This study is part of a program to investigate the function of prosthetic arm systems, specifically the new generation multifunction hands.Materials and Methods
The Southampton Hand Assessment Procedure was used to measure the relative performance of a range of commercial multifunction prosthetic hands. To compare different designs of hands, a single subject was used with repeated measures. Hands from Touch Bionics (i-limb), Steeper (BeBionic), and Ottobock (Michelangelo) were tested and compared with the most effective single degree of freedom hand (Motion Control), as measured in a previous study.Results
The overall performance of the Motion Control hand (94) was a significantly higher score than the Ottobock (89) (P > 0.05); the other two hands also had lower Overall scores (Touch Bionics, 81; Steeper, 83). When the individual grip scores are normalized against the Overall score, the Tips grips for all hands showed a much poorer value than the other grips (Steeper, 0.77; Touch Bionics, 0.73; and Ottobock, 0.82).Conclusions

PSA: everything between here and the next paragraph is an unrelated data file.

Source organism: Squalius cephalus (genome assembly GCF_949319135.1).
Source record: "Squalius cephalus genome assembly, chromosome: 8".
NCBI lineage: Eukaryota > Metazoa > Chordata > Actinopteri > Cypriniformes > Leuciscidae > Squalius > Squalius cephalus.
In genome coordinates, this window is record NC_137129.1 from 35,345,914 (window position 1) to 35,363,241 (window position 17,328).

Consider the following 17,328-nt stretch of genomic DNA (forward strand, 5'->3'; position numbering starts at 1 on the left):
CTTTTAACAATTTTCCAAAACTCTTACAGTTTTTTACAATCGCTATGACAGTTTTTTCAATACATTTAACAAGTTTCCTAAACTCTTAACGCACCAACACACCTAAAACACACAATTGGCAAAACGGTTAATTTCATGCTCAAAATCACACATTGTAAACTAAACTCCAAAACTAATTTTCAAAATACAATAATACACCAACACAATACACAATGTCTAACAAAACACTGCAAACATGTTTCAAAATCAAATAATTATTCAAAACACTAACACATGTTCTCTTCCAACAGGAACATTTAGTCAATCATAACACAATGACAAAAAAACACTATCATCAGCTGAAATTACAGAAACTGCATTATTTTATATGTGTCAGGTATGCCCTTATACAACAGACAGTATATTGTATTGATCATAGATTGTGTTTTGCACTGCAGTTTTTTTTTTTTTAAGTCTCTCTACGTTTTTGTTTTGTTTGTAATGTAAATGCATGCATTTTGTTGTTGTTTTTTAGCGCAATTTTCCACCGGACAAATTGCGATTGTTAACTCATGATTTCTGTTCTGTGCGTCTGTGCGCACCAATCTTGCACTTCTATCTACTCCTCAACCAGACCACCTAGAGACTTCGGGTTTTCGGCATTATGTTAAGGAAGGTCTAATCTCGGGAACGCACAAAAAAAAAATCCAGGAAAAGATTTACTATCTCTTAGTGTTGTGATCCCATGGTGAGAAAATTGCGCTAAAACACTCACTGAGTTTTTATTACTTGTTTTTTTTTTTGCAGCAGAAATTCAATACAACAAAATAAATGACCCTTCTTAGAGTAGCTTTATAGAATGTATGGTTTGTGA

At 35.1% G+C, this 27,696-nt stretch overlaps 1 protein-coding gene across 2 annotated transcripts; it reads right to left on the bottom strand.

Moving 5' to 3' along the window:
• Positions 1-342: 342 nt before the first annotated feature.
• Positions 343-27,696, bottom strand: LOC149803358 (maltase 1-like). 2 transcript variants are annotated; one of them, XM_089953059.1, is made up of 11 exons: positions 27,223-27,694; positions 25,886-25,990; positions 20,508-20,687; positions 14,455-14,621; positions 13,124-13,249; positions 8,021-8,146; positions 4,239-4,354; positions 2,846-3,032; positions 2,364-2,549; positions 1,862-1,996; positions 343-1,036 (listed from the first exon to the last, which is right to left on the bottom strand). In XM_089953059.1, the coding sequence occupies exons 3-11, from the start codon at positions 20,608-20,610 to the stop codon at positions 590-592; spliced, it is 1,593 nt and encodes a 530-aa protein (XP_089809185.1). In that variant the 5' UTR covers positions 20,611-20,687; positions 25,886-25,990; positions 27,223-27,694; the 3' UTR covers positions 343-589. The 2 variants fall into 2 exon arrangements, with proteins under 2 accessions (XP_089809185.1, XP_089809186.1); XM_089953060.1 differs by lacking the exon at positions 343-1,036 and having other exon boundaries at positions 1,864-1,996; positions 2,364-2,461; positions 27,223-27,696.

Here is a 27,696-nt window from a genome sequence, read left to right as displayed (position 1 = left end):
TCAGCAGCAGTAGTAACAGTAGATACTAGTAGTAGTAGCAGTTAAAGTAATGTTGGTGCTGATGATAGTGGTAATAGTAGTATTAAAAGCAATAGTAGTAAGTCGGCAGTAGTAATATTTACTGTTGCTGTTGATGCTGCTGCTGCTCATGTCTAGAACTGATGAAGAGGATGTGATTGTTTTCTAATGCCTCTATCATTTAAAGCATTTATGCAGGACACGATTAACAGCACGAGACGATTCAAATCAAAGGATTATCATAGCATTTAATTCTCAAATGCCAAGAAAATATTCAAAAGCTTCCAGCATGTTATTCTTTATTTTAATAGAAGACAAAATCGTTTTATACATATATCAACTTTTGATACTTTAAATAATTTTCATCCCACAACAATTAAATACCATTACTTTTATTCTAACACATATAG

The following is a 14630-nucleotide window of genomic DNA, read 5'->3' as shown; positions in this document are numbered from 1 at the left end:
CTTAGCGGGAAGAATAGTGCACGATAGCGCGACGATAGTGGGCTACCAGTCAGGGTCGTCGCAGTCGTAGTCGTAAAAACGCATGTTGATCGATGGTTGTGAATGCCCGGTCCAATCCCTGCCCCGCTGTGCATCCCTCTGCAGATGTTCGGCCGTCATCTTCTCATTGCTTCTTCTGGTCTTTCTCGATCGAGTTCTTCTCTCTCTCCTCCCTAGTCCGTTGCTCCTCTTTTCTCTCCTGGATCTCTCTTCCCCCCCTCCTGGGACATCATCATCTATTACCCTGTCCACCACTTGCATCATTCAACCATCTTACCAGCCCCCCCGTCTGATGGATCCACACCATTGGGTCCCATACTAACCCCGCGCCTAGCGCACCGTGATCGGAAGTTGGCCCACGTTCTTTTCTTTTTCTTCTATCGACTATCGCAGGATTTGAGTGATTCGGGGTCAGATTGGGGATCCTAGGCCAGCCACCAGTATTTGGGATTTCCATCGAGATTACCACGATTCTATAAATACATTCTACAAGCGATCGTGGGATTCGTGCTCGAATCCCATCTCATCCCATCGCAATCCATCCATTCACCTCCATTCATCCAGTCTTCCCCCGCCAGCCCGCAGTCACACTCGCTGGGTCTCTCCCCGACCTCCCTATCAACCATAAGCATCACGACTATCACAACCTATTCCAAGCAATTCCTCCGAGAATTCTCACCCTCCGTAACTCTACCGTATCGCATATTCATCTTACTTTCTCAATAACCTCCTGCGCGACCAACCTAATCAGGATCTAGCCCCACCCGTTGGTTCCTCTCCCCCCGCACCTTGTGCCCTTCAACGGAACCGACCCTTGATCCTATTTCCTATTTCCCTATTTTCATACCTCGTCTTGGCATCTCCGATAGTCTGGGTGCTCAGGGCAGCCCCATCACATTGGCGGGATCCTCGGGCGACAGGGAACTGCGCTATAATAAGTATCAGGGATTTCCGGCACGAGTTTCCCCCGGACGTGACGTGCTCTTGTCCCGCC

All three hands were more anthropomorphic in action and appearance than the earlier hands, but this did not result in greater function than the simpler fixed geometry hands.